The quick answer is yes, they can.

Texas recognizes what are called “family settlement agreements.”  A family settlement agreement will be enforced by a court even if the distribution of the assets under the agreement differ from the distribution of the assets under the will.  A family settlement agreement is an alternative method of administration in Texas that is a favorite of the law.

To be enforceable, the family settlement agreement must:

  1. be agreed to by all of the heirs and beneficiaries;
  2. provide that a purported will shall not be probated; and,
  3. provide for a plan of distribution of the estate to replace the one in the will.

Family settlement agreements may come about when the will does not treat the testator’s children equally but all of the children want to split the estate equally.  This happens when a parent and a child are estranged at the time of the execution of the will.  The family may want most of the estate to go to a less fortunate sibling who is not doing as well financially as the others.  There may also be tax reasons to enter into a family settlement agreement.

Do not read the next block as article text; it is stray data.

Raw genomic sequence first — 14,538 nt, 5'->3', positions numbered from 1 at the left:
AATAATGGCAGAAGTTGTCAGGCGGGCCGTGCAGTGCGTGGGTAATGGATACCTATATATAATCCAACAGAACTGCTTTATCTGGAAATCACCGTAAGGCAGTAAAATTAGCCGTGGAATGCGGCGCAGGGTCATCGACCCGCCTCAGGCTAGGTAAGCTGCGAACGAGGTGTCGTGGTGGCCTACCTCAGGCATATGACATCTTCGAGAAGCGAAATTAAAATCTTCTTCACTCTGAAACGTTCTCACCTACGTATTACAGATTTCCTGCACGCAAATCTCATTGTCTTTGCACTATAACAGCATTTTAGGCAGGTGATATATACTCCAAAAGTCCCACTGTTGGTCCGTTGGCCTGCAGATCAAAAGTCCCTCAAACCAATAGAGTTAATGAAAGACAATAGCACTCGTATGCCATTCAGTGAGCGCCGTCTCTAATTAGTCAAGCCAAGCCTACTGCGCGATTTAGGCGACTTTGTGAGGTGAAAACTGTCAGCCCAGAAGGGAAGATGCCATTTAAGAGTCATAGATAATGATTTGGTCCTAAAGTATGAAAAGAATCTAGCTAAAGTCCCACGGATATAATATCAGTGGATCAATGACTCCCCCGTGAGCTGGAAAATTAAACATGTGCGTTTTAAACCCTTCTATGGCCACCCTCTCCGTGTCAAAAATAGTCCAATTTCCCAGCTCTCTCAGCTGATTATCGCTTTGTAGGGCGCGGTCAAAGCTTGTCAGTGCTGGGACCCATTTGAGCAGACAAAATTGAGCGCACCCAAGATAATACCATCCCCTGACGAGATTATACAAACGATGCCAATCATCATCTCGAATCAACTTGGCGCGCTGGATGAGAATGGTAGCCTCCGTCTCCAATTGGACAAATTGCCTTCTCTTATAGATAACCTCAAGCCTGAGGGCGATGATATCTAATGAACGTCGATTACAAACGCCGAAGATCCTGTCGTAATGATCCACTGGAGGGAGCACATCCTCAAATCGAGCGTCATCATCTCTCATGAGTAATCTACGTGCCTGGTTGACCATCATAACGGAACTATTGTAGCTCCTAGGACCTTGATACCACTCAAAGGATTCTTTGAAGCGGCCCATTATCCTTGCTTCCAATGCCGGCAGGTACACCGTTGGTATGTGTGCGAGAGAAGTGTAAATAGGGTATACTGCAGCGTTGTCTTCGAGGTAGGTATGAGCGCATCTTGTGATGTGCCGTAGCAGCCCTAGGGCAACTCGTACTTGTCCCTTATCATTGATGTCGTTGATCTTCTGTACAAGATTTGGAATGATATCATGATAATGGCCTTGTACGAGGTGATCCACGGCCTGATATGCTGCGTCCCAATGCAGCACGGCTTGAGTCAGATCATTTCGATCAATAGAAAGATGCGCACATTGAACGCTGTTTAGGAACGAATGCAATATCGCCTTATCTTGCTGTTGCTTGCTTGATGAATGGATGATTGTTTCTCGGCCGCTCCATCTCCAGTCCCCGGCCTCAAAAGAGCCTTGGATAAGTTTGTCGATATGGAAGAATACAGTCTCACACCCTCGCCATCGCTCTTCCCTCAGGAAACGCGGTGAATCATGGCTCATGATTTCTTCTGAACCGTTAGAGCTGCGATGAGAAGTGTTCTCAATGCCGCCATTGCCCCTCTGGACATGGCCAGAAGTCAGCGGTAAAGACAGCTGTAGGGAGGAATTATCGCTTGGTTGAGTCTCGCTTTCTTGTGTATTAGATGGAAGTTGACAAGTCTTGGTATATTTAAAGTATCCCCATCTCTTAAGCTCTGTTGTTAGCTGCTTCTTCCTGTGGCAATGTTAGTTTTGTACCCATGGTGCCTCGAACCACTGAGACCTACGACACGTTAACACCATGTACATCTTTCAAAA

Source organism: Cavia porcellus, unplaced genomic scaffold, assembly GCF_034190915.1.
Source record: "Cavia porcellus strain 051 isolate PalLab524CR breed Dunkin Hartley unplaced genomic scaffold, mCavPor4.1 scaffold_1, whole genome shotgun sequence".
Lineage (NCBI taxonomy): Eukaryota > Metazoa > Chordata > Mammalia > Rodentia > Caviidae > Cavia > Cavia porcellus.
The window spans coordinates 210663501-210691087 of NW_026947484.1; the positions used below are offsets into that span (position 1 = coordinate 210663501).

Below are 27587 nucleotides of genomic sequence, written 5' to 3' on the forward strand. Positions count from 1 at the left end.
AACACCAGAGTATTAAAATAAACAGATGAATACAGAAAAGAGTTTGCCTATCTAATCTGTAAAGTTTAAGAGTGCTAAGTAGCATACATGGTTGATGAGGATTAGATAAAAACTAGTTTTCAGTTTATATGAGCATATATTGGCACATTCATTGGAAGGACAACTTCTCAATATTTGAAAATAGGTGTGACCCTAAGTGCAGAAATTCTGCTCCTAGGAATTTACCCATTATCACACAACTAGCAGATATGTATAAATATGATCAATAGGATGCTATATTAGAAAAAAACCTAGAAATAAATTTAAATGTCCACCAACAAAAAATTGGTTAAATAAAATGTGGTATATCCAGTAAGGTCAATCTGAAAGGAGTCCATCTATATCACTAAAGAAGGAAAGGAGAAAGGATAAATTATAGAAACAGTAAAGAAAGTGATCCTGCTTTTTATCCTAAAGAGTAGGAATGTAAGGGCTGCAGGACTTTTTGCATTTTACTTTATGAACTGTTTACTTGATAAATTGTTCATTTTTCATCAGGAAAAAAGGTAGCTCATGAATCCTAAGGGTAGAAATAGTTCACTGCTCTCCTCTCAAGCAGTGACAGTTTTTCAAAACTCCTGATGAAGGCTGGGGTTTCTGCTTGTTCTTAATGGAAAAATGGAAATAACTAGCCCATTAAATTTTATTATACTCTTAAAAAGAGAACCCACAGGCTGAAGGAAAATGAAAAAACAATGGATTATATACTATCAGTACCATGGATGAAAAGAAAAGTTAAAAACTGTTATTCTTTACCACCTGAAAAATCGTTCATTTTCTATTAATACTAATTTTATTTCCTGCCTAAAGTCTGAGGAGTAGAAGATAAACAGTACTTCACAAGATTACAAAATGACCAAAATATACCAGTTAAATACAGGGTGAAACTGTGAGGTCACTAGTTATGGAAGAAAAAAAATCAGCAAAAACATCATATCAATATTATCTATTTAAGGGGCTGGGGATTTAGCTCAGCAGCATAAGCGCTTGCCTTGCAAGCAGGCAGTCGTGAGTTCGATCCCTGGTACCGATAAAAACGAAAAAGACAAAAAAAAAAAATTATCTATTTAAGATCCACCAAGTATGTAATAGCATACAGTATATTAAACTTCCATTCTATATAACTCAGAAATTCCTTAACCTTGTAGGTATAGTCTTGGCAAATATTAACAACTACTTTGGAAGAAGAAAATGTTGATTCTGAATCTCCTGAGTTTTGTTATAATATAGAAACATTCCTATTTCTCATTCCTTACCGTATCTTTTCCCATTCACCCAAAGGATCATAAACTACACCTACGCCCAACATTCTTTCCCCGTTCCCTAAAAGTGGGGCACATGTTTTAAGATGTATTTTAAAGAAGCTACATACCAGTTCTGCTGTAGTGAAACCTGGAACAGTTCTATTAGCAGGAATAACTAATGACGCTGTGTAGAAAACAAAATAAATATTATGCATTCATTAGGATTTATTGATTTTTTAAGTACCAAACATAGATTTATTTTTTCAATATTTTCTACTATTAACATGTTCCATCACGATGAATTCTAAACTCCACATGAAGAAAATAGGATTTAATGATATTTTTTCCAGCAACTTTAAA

Family settlement agreements may also be used to settle will contest cases.